Checking for Recalls when Buying a Used Car

Because borrowers with damaged credit more often than not choose a used car they should be aware that there is more than one way to check if the vehicle they are considering has any open recalls
Checking for Recalls when Buying a Used Car
What we know

It’s a fact that most car buyers with poor credit that qualify for an auto loan will end up financing a used car because they’re typically more affordable. But among the things they should be looking for while checking one out is if it has one or more open recalls.

Here at Auto Credit Express we understand why this issue is often overlooked because for over two decades we’ve been helping consumers with bad credit searching for online car loans find those dealers who can offer them their best shot at car loan approvals.


So while these high-risk lenders won’t finance vehicles with branded titles (including stolen, salvaged or cars with extensive water damage), the fact is these types of branded titles aren’t issued to cars with open recalls.

No less a source than Carfax notes that used car buyers are “at considerable risk due to auto recalls being ignored.” Research that the company completed earlier this year showed that the number of cars being offered for sale online that have open recalls (a recall that hasn’t been fixed) increased, on average, more than 25 percent in the states of Iowa, Missouri, Kansas, Indiana, Wisconsin and Michigan.

And while these same statistics show that some improvement has been made over the 2.7 million vehicles with open recalls sold online in 2011, nearly 2.1 million were for sale online in 2012. Carfax also noted that “Addressing open recalls is vital to a car’s safety, performance and resale value.”

“Consumers seem to be more aware of this threat, but there’s still a long way to go,” said Larry Gamache, communications director at Carfax. “Before a car changes hands, there’s lots of opportunities for everyone involved to check for open recalls. Yet this data is proof that it’s not happening enough. A simple online check and visit with your local dealer is all it takes to help improve public safety.”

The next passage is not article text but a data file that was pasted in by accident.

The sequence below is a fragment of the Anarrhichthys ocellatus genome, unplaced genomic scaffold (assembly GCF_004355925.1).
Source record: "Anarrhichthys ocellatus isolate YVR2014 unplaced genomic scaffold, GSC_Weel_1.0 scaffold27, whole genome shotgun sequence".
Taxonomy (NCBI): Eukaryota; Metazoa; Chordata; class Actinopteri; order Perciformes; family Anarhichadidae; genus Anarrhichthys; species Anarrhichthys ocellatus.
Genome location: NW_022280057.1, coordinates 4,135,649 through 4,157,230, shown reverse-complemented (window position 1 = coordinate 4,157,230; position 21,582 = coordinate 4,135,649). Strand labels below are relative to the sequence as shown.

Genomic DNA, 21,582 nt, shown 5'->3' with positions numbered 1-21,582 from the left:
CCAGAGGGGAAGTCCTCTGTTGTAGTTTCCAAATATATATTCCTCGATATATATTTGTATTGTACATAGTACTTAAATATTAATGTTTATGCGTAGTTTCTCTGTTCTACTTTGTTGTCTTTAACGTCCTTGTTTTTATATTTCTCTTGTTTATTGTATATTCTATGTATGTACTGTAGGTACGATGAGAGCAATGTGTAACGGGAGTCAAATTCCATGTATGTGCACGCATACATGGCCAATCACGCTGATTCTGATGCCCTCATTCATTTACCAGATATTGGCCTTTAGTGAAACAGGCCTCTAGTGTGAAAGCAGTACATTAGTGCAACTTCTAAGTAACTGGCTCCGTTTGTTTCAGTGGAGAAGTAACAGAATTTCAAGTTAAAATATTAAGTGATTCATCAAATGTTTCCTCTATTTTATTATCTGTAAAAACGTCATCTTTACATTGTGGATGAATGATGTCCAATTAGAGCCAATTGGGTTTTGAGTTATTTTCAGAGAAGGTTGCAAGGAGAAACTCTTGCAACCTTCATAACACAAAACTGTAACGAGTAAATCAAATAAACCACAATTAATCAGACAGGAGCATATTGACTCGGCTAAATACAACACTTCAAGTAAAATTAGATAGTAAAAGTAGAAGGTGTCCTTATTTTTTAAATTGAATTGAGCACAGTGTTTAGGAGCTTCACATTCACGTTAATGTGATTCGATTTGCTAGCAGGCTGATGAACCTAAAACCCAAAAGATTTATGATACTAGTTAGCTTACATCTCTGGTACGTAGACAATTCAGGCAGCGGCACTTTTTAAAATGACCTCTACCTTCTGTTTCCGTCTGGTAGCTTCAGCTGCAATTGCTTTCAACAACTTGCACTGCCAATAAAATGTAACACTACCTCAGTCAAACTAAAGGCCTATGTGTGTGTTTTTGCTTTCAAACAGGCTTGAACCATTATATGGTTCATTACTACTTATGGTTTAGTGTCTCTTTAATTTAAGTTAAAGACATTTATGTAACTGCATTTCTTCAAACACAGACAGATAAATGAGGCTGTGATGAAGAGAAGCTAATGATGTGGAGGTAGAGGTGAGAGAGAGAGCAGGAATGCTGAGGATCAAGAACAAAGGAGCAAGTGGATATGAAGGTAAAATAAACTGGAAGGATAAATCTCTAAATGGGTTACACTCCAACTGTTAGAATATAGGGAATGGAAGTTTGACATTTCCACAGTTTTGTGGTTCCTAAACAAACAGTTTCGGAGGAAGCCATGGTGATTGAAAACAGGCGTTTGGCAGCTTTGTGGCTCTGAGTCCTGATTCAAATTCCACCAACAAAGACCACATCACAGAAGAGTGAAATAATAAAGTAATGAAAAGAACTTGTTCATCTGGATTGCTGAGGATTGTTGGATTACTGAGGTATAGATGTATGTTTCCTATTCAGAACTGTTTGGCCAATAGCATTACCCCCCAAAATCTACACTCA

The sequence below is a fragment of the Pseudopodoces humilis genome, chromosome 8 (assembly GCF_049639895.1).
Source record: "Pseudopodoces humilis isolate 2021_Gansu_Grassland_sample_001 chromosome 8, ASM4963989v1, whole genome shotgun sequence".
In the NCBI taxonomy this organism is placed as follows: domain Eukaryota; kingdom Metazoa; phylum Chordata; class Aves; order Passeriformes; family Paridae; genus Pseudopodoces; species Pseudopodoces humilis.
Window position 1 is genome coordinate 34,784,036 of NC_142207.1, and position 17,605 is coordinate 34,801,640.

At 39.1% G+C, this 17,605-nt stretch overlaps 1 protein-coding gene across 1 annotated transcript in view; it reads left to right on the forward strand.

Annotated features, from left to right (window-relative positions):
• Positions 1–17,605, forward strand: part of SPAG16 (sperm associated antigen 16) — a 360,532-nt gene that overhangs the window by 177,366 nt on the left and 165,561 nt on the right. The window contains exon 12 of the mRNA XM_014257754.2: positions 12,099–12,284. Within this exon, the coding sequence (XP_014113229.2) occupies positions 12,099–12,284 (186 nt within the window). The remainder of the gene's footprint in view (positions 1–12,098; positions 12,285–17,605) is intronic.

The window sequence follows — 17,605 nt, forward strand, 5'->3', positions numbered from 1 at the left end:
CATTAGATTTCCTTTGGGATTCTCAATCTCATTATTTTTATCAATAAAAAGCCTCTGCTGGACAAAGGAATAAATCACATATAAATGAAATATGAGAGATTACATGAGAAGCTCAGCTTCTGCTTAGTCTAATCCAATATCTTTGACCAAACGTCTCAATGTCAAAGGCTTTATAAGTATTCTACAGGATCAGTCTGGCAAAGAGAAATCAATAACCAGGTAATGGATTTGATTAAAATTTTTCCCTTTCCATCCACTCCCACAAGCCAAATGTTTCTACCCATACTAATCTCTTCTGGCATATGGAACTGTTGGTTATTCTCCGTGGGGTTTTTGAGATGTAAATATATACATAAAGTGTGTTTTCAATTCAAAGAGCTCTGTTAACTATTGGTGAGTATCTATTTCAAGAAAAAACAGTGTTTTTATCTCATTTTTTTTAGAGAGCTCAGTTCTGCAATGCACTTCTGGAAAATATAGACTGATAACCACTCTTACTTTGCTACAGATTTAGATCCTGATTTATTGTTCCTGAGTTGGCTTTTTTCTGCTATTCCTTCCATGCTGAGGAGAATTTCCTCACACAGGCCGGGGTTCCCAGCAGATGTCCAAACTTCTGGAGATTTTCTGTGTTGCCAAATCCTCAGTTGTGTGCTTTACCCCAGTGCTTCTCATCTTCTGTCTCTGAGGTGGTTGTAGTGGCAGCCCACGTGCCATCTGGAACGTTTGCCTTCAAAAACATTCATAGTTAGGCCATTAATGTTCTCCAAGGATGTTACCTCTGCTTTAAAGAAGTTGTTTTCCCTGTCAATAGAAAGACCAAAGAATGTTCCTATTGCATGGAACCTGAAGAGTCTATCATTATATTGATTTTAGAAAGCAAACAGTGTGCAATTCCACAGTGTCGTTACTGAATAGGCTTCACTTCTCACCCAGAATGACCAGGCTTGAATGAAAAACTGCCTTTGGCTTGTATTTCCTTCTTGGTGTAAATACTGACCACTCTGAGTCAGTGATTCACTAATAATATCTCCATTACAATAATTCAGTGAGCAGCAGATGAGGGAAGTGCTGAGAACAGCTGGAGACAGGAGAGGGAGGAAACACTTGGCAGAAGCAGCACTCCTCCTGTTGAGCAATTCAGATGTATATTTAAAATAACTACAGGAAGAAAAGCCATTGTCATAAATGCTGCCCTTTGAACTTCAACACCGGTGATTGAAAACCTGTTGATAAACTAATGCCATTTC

What buyers can do

Unlike the damage inflicted by water, getting an open recall taken care of should be relatively painless while finding out if the used car you’re considering has any open recalls is even easier.

In fact, Carfax offers a free service that allows consumers to check for open recalls simply by going online to In addition, VIN-specific open recall information reported to Carfax by the auto manufacturers is also included on all Carfax Vehicle History Reports.

Car buyers wishing even more detailed information about a specific recall campaign can also visit this government website:

As we see it

Consumers, especially those with questionable credit, should be particularly careful when picking out a used car. While used cars with hidden damage, sold by legitimate dealers, must have this information disclosed to the buyer and may even have a branded title, this isn’t the case for vehicles with open recalls.

To make sure the vehicle you’re looking at doesn’t have this issue, check the Carfax report or the specific Carfax web site as well as the government website – just to be sure.

Another tip: Auto Credit Express matches consumers that have experienced car credit issues with dealers that can offer them their best chances for approved car loans.

So if you’re ready to establish your auto credit, you can begin now by filling out our online car loan application.

Posted on September 10, 2013 by in Used Cars
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